Timepoint [34] 368464 0
At 6 and 12 months after randomisation (intervention group only)
Secondary outcome [35] 368465 0
Questionnaire measures related to the StandingTall-Plus exercise programs: Enjoyment of the intervention is assessed using the Physical Activity Enjoyment Scale
Timepoint [35] 368465 0
At 6 and 12 months after randomisation (intervention group only)
Secondary outcome [36] 368466 0
Questionnaire measures related to the StandingTall-Plus exercise programs: Acceptability of the intervention is assessed using the Attitudes to Falls-Related Interventions Scale
Timepoint [36] 368466 0
At 6 and 12 months after randomisation (intervention group only)
Secondary outcome [37] 368467 0
Questionnaire measures related to the StandingTall-Plus exercise programs: Exercise self-efficacy is assessed using the Exercise Self-Efficacy Scale
Timepoint [37] 368467 0
At 6 and 12 months after randomisation (intervention group only)
Secondary outcome [38] 368468 0
Adverse events due to system use (e.g. falls) monitored by self-report through monthly diaries and phone calls
Timepoint [38] 368468 0
At 6 and 12 months after randomisation (intervention group only)
Secondary outcome [39] 368469 0
Self-reported change in balance, physical activity and overall quality of life using the Patient’s Global Impression of Change (PGIC) Scale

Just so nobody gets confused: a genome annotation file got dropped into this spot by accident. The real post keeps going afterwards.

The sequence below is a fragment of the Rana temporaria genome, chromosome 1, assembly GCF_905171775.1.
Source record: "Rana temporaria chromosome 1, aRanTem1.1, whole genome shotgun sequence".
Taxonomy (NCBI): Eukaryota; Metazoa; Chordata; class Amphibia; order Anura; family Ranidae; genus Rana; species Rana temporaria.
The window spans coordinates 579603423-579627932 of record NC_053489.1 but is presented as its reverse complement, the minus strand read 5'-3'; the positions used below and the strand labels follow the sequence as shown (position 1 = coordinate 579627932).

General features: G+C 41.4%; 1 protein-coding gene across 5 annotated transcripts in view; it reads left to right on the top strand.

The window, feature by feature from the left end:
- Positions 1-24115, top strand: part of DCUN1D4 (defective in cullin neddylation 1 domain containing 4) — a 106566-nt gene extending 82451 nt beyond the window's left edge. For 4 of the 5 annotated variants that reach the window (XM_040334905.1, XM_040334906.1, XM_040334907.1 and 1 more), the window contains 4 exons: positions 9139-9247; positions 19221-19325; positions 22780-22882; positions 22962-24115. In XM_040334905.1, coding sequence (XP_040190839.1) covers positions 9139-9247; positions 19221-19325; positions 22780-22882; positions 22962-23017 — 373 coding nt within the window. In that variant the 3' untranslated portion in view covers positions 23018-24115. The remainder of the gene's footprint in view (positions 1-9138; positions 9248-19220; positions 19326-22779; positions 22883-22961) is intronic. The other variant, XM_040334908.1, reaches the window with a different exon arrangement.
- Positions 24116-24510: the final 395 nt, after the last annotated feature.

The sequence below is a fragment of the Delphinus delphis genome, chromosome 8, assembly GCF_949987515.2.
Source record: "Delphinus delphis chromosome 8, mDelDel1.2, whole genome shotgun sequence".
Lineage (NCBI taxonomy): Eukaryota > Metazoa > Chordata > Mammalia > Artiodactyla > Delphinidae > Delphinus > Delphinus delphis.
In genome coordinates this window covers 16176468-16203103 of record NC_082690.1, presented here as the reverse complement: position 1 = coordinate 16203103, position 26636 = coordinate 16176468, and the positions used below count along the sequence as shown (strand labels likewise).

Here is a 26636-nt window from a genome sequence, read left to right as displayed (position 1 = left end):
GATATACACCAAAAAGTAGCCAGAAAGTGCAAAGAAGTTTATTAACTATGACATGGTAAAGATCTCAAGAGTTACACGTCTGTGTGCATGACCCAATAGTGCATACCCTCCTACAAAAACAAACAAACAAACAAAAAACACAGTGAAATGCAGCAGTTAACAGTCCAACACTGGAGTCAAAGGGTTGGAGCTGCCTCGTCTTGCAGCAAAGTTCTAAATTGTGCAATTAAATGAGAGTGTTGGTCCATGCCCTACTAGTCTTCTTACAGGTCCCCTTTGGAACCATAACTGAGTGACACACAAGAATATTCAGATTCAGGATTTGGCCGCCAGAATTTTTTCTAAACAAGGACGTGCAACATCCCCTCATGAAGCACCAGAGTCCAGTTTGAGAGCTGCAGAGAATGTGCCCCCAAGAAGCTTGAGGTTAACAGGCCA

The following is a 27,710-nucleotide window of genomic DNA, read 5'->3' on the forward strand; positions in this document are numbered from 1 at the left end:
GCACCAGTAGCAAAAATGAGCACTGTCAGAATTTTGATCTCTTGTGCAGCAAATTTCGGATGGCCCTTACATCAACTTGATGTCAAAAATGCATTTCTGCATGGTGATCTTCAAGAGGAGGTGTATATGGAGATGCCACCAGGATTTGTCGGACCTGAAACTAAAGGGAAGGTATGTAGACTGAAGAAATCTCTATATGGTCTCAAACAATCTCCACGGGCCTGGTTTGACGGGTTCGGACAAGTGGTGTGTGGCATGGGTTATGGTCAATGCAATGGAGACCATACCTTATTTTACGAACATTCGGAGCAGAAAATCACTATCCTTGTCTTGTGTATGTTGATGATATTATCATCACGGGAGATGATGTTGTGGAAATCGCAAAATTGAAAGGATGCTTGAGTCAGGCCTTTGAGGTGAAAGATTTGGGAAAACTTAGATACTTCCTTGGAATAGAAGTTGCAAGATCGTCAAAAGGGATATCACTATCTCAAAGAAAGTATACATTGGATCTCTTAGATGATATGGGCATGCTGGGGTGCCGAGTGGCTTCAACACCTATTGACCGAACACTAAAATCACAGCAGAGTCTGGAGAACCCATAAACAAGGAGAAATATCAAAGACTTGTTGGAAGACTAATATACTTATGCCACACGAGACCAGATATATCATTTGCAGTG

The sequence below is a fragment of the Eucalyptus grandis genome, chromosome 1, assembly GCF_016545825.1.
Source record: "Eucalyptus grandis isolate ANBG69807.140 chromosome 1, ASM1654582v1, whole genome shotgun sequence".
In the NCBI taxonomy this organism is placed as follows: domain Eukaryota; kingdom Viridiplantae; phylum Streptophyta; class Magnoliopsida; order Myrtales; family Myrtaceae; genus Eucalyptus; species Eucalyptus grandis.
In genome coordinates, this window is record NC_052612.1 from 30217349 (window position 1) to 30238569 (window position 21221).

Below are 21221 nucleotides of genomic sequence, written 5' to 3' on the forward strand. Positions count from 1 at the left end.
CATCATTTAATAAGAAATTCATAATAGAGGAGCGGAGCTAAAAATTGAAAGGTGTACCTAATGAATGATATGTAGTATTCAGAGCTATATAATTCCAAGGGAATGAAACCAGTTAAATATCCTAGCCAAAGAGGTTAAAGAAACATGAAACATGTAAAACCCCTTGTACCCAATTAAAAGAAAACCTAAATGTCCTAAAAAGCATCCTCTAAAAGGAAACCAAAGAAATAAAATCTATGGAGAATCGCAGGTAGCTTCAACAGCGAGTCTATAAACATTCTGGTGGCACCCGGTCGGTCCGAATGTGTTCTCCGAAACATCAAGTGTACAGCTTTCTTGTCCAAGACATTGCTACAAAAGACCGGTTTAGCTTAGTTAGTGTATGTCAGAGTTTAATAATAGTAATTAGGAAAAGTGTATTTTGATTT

Timepoint [39] 368469 0
At 6 and 12 months after randomisation

Eligibility
Key inclusion criteria
Healthy volunteers at high-risk of falls based on the following criteria: experienced 1+ falls in the past 6 months AND/OR have a self-reported fear of falling AND/OR are 80+ years.

* 65 years of age or older
* Living in the community
* Proficient in English
* Independent in activities of daily living
* Able to walk household distances without the use of a walking aid
* Willingness to give informed consent and comply with the study protocol
Minimum age
65 Years
Maximum age
No limit
Gender
Both males and females
Can healthy volunteers participate?
Yes
Key exclusion criteria
* Unstable or acute medical condition that precludes exercise participation
* Progressive neurological condition (such as Parkinson’s disease, Multiple Sclerosis)
* Cognitively impaired defined as a Pfeiffer Short Portable Mental Status Questionnaire (SPMSQ) score <8
* Severe depression or suicidal thoughts (Patient Health Questionnaire-9 score >=20 or scoring 3 on the last question) or acute psychiatric condition with psychosis
* Currently participating in a fall prevention program

Study design
Purpose of the study
Prevention
Allocation to intervention
Randomised controlled trial
Procedure for enrolling a subject and allocating the treatment (allocation concealment procedures)
Allocation to the intervention or control group will be performed using an independent web-based randomisation service run at NeuRA. Assessments will be conducted by assessors who will be blinded to group allocation. Due to the nature of the trial, the participants will not be blinded to group allocation.
Methods used to generate the sequence in which subjects will be randomised (sequence generation)
Permuted block randomisation with separate randomisations for singles and couples to reduce the risk of contamination within the same household.
Masking / blinding
Blinded (masking used)
Who is / are masked / blinded?


The people assessing the outcomes
The people analysing the results/data
Intervention assignment